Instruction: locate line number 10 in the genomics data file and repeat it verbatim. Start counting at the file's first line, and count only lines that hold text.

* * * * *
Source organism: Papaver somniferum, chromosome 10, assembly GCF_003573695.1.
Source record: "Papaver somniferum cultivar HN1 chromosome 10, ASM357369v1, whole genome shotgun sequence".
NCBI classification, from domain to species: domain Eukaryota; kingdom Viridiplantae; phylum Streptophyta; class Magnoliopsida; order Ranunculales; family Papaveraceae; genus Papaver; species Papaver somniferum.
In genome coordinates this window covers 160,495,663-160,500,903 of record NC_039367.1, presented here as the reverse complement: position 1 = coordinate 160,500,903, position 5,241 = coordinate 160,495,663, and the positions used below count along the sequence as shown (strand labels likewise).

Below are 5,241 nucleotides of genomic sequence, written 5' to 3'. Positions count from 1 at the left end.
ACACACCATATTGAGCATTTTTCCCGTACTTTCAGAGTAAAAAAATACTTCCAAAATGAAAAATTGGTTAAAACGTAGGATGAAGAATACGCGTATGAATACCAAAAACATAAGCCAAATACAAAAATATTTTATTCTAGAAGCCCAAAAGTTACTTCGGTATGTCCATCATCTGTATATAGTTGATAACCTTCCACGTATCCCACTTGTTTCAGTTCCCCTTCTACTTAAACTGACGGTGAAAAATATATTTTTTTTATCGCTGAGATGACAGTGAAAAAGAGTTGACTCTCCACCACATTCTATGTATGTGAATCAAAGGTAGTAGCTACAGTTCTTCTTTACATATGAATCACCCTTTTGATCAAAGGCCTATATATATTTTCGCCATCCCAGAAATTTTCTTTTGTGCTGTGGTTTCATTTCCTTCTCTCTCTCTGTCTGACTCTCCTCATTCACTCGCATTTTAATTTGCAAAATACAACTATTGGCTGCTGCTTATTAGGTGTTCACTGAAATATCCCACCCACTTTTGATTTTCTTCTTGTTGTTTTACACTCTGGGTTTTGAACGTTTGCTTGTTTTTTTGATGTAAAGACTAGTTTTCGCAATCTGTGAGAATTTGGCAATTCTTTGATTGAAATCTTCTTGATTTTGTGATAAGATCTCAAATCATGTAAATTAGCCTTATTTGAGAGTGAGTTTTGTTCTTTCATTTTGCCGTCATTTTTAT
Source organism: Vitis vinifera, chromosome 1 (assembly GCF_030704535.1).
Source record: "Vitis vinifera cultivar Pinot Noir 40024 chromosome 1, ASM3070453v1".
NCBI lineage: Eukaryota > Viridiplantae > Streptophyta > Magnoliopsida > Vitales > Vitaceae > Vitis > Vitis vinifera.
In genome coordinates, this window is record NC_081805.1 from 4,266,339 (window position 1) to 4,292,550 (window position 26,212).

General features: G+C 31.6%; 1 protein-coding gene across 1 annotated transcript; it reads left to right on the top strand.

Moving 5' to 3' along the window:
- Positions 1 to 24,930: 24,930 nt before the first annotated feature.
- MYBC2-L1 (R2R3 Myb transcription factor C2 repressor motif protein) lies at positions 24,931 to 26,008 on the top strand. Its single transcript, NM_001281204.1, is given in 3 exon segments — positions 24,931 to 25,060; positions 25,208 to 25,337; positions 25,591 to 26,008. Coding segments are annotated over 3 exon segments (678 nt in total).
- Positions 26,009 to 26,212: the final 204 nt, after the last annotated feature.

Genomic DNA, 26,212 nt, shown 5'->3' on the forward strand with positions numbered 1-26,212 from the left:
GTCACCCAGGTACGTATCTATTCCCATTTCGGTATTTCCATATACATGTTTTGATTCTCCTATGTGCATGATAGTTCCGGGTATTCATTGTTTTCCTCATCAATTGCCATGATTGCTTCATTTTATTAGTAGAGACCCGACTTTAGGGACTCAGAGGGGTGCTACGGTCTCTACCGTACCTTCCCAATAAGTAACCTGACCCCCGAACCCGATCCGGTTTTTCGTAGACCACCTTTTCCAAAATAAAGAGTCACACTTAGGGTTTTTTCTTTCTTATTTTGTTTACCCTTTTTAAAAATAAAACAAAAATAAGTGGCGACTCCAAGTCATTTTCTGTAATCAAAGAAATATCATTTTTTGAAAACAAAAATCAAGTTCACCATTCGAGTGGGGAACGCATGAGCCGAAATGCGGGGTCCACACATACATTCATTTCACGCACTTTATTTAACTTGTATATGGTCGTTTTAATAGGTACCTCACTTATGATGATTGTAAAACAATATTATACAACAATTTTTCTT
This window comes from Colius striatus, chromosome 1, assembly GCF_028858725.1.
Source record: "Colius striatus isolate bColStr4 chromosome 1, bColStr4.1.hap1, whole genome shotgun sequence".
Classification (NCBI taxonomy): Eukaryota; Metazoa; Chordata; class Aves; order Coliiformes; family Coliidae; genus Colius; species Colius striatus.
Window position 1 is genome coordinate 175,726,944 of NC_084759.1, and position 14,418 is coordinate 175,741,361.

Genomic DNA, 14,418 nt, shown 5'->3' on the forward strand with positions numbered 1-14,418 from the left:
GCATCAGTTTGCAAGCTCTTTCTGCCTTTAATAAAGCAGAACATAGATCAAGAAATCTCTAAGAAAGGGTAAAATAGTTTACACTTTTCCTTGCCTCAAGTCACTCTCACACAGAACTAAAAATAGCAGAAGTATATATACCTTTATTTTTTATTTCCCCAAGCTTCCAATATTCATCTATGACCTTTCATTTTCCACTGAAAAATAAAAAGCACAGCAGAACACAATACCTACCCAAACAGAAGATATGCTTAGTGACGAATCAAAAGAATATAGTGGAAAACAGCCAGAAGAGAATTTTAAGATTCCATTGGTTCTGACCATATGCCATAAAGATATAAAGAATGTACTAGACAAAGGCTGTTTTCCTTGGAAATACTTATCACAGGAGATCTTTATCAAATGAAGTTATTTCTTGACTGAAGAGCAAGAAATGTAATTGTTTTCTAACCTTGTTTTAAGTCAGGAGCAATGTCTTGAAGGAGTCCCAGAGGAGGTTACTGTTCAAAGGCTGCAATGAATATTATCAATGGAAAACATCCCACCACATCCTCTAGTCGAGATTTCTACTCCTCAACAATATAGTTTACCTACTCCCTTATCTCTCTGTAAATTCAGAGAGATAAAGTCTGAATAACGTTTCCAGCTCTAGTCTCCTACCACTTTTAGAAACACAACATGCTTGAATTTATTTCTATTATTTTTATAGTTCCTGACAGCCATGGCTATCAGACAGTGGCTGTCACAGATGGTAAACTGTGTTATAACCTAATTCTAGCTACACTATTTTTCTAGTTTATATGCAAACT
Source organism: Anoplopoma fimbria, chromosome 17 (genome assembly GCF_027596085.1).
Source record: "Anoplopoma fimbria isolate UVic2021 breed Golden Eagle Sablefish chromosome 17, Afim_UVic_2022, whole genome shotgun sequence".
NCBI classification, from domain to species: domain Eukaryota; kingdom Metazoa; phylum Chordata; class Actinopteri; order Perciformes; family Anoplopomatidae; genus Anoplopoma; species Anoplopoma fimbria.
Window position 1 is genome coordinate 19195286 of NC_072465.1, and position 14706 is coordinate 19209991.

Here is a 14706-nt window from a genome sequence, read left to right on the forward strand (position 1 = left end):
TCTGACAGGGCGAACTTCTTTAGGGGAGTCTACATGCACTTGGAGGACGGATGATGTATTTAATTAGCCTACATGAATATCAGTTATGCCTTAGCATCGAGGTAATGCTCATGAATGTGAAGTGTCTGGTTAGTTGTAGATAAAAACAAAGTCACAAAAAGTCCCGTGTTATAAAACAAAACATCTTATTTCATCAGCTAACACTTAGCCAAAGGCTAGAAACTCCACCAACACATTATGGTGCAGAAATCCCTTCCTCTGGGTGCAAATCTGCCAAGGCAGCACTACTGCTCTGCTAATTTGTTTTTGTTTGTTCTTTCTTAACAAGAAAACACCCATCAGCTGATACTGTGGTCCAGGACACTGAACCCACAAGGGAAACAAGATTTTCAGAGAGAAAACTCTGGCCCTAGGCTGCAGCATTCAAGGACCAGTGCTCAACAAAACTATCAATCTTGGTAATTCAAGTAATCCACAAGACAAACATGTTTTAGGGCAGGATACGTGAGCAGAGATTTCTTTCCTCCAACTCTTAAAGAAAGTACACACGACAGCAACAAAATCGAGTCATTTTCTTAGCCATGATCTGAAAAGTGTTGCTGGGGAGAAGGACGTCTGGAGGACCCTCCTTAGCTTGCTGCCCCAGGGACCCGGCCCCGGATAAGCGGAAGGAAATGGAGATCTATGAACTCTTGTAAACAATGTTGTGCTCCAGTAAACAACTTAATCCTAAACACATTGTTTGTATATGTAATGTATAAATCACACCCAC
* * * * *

In genome coordinates, this window is record NC_081805.1 from 4,266,339 (window position 1) to 4,292,550 (window position 26,212).